a-schmi at uiuc.edu (aloisia schmid) writes
> Well, Jeeze, Susan, I think we really disagree quite a bit more than I
> would have initially thought.
Well, I did say I was being a devil's advocate...sort of... ;-)
> My feeling is that if the game were more equitable, if women felt like
>> "it's all really going to be tough, it's all really demanding, but if
> work really hard the chances are good that I will be
> wouldn't be so willing to toss these choices away. But the frustration
> over the fact that the road is really tough, that you have to work
> hard and lose almost all other rewards in life and then STILL are not
> likely to be successful. That is totally different!
Hang on, here, are you saying that this potential for failure is
specific to young *women* scientists? I
don't think that's accurate. The potential for dramatic failure
exists for men, too....I know of too many painful stories of
junior faculty MEN missing tenure and being forced out of science
to think that everything wrong with science is gender specific. This
a high risk profession pretty much for everyone. Yes, it's still
harder for women, so we play the game with a handicap....but the
point is, we can play, if we choose to. I firmly believe we can
still win, IF it is worth it to us. But that's something
every woman must decide for herself.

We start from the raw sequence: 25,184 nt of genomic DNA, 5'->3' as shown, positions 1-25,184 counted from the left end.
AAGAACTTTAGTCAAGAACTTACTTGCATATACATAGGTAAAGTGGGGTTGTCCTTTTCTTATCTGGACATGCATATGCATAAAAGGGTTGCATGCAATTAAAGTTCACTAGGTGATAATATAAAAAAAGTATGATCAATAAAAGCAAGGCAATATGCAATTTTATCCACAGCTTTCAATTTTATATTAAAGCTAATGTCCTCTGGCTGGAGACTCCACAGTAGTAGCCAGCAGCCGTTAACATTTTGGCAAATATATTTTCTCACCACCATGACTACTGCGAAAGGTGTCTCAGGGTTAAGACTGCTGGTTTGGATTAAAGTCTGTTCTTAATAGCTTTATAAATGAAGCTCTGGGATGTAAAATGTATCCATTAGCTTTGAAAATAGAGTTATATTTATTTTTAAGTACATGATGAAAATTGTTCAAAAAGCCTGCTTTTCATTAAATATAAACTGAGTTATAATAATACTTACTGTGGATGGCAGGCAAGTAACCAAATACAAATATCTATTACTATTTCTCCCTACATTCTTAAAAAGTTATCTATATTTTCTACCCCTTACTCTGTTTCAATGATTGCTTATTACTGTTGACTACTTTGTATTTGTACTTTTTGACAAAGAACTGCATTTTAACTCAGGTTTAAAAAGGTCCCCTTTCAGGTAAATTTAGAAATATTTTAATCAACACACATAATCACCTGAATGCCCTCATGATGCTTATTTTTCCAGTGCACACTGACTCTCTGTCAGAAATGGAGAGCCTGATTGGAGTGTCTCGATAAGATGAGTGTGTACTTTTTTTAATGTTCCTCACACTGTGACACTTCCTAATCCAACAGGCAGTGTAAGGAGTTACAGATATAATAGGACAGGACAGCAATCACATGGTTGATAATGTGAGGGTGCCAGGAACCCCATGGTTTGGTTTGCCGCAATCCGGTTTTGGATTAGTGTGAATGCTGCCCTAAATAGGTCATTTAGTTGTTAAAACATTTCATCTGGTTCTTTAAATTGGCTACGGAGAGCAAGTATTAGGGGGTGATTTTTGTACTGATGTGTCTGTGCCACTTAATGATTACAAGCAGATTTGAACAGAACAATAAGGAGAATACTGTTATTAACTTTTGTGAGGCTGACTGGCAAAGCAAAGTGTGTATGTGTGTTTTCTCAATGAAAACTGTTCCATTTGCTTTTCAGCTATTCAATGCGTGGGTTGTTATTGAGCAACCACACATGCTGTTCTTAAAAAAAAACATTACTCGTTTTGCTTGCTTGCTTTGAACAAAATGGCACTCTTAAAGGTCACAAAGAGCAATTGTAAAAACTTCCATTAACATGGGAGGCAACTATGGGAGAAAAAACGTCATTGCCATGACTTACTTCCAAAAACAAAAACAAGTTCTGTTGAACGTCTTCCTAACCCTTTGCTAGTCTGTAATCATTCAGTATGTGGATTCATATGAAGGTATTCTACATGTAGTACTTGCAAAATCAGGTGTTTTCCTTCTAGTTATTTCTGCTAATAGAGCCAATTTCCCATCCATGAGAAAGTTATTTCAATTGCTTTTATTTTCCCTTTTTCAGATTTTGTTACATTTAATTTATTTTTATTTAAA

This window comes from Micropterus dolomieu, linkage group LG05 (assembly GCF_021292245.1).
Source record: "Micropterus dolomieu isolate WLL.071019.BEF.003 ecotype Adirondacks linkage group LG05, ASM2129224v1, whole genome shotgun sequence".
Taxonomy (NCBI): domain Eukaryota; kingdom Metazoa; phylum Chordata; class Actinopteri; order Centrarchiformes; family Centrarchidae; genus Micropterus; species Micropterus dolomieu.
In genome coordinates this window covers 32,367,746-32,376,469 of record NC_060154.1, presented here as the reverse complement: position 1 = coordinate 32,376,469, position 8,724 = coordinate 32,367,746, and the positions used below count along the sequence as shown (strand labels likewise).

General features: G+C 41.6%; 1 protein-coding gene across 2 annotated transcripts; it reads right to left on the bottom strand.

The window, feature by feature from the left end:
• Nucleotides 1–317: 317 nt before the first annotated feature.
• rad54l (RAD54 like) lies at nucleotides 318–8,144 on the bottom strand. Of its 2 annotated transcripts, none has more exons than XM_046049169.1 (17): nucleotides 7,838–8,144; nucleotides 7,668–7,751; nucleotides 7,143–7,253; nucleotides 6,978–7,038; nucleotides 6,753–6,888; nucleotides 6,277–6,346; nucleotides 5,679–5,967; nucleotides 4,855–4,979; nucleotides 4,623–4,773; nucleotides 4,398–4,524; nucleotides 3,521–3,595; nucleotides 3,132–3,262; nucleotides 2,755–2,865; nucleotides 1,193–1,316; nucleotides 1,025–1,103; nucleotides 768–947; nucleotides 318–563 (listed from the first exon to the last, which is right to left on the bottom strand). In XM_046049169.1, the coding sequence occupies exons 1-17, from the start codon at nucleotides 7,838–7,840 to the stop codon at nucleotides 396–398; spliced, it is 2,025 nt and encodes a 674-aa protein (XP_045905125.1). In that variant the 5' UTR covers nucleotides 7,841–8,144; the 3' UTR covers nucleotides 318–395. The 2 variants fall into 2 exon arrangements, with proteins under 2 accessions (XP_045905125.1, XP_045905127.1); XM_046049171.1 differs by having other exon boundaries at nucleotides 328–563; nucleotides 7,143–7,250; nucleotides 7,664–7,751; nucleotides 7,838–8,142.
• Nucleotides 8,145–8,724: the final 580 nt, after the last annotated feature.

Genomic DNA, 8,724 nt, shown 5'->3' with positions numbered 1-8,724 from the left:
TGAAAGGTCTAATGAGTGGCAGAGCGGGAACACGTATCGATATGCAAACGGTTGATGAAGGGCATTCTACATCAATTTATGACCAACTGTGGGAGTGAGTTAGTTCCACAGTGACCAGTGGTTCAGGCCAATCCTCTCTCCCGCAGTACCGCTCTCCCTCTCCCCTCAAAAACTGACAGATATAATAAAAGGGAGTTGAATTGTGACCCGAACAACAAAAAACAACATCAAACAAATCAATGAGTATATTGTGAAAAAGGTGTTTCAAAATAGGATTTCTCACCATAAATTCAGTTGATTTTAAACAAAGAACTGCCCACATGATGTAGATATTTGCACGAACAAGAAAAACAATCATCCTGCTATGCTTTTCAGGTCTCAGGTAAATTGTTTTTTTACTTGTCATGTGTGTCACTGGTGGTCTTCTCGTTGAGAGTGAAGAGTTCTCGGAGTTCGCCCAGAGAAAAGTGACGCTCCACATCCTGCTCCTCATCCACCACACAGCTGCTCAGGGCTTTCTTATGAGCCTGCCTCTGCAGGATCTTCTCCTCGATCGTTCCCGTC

> As long
> as women perceive themselves as relegated to everything lesser, their
> motivation to persevere is killed. And that is only natural.
Yes, I agree. But do women scientists see themselves "relegated to
something lesser?" That sounds very passive. I don't see
myself that way. I'm working my tail off and I fully
expect to succeed. It will be harder for me than for the guys,
since I don't fit in the hierarchy the same way they do, but who said
life was fair? I have no intention of being made into a victim by
anyone. Grrr! :-)
> Anyway, I think alot of things ARE shifting-----younger men do not
> the same world as their fathers did. But it's still a different world
> than their sisters face. And really, their sisters still have a much
> tougher road to hoe. So I am four-square against the idea that they
> should be called to task for leaving.
Let me add once again that I have never taken anyone to task for
leaving, I have merely (and I think, reasonably) pointed out
that one person leaving has consequences for everyone, and we
can't ignore that.
Put simply, we can't all complain there are so few tenure track
women faculty if no women apply for those positions. Does it
cost? You betcha. Is it worth it? Only you can decide for
yourself--but there are costs either way. That's how life works.
> I recognize the fact that women
> NEED to stick with it to make it easier for those coming after, as
> who came before us made it for us. I just think changes have to be
> first, in order to achieve that, and that it is unreasonable to expect
> women to keep on keeping on, without those changes.
Who's going to make these changes? and why should they, if we arent
willing to do it ourselves? You appear to be advocating that
we should all go stand in a corner and holler till someone else
notices and fixes things....but I don't think that's what you really
mean, is it?
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S L Forsburg forsburg at salk.edu
The Salk Institute http://flosun.salk.edu/~forsburg
La Jolla, CA